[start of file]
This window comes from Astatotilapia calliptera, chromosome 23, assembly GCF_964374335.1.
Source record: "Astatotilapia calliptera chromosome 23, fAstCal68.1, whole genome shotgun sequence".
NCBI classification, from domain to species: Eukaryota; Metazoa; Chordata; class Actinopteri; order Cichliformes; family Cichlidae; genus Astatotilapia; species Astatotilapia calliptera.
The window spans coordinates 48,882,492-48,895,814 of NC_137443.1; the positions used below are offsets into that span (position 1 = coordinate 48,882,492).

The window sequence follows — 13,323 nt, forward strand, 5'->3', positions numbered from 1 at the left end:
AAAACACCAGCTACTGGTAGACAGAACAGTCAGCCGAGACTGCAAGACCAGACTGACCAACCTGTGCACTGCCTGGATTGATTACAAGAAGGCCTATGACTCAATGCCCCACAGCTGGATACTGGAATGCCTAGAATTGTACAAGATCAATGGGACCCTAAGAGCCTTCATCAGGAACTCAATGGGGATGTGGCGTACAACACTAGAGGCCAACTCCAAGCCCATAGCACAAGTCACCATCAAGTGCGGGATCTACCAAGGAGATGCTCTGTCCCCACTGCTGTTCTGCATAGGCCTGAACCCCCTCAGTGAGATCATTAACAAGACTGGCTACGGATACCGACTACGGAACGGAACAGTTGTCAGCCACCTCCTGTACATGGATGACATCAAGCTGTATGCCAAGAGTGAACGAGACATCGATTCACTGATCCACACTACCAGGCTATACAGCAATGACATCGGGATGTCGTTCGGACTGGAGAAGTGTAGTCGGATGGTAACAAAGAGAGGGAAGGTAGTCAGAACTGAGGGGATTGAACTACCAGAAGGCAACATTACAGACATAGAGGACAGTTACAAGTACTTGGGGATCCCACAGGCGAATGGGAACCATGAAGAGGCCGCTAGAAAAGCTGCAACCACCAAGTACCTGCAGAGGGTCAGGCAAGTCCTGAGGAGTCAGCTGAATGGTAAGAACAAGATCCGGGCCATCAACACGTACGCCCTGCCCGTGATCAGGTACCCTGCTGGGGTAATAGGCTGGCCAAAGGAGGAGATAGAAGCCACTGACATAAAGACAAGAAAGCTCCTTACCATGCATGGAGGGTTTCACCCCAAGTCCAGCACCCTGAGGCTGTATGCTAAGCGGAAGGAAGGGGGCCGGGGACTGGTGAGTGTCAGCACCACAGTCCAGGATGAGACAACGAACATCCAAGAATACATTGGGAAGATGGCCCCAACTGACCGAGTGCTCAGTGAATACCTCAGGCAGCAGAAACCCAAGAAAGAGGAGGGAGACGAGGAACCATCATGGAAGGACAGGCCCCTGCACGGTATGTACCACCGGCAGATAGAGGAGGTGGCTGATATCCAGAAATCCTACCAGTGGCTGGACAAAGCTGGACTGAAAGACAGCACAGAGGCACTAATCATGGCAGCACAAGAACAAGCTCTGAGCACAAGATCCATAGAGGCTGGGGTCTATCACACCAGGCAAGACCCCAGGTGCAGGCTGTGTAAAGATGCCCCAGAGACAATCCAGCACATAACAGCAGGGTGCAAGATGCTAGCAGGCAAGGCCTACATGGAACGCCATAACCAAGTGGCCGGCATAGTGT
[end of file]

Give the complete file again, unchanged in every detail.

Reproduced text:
This window comes from Astatotilapia calliptera, chromosome 23, assembly GCF_964374335.1.
Source record: "Astatotilapia calliptera chromosome 23, fAstCal68.1, whole genome shotgun sequence".
NCBI classification, from domain to species: Eukaryota; Metazoa; Chordata; class Actinopteri; order Cichliformes; family Cichlidae; genus Astatotilapia; species Astatotilapia calliptera.
The window spans coordinates 48,882,492-48,895,814 of NC_137443.1; the positions used below are offsets into that span (position 1 = coordinate 48,882,492).

The window sequence follows — 13,323 nt, forward strand, 5'->3', positions numbered from 1 at the left end:
AAAACACCAGCTACTGGTAGACAGAACAGTCAGCCGAGACTGCAAGACCAGACTGACCAACCTGTGCACTGCCTGGATTGATTACAAGAAGGCCTATGACTCAATGCCCCACAGCTGGATACTGGAATGCCTAGAATTGTACAAGATCAATGGGACCCTAAGAGCCTTCATCAGGAACTCAATGGGGATGTGGCGTACAACACTAGAGGCCAACTCCAAGCCCATAGCACAAGTCACCATCAAGTGCGGGATCTACCAAGGAGATGCTCTGTCCCCACTGCTGTTCTGCATAGGCCTGAACCCCCTCAGTGAGATCATTAACAAGACTGGCTACGGATACCGACTACGGAACGGAACAGTTGTCAGCCACCTCCTGTACATGGATGACATCAAGCTGTATGCCAAGAGTGAACGAGACATCGATTCACTGATCCACACTACCAGGCTATACAGCAATGACATCGGGATGTCGTTCGGACTGGAGAAGTGTAGTCGGATGGTAACAAAGAGAGGGAAGGTAGTCAGAACTGAGGGGATTGAACTACCAGAAGGCAACATTACAGACATAGAGGACAGTTACAAGTACTTGGGGATCCCACAGGCGAATGGGAACCATGAAGAGGCCGCTAGAAAAGCTGCAACCACCAAGTACCTGCAGAGGGTCAGGCAAGTCCTGAGGAGTCAGCTGAATGGTAAGAACAAGATCCGGGCCATCAACACGTACGCCCTGCCCGTGATCAGGTACCCTGCTGGGGTAATAGGCTGGCCAAAGGAGGAGATAGAAGCCACTGACATAAAGACAAGAAAGCTCCTTACCATGCATGGAGGGTTTCACCCCAAGTCCAGCACCCTGAGGCTGTATGCTAAGCGGAAGGAAGGGGGCCGGGGACTGGTGAGTGTCAGCACCACAGTCCAGGATGAGACAACGAACATCCAAGAATACATTGGGAAGATGGCCCCAACTGACCGAGTGCTCAGTGAATACCTCAGGCAGCAGAAACCCAAGAAAGAGGAGGGAGACGAGGAACCATCATGGAAGGACAGGCCCCTGCACGGTATGTACCACCGGCAGATAGAGGAGGTGGCTGATATCCAGAAATCCTACCAGTGGCTGGACAAAGCTGGACTGAAAGACAGCACAGAGGCACTAATCATGGCAGCACAAGAACAAGCTCTGAGCACAAGATCCATAGAGGCTGGGGTCTATCACACCAGGCAAGACCCCAGGTGCAGGCTGTGTAAAGATGCCCCAGAGACAATCCAGCACATAACAGCAGGGTGCAAGATGCTAGCAGGCAAGGCCTACATGGAACGCCATAACCAAGTGGCCGGCATAGTGT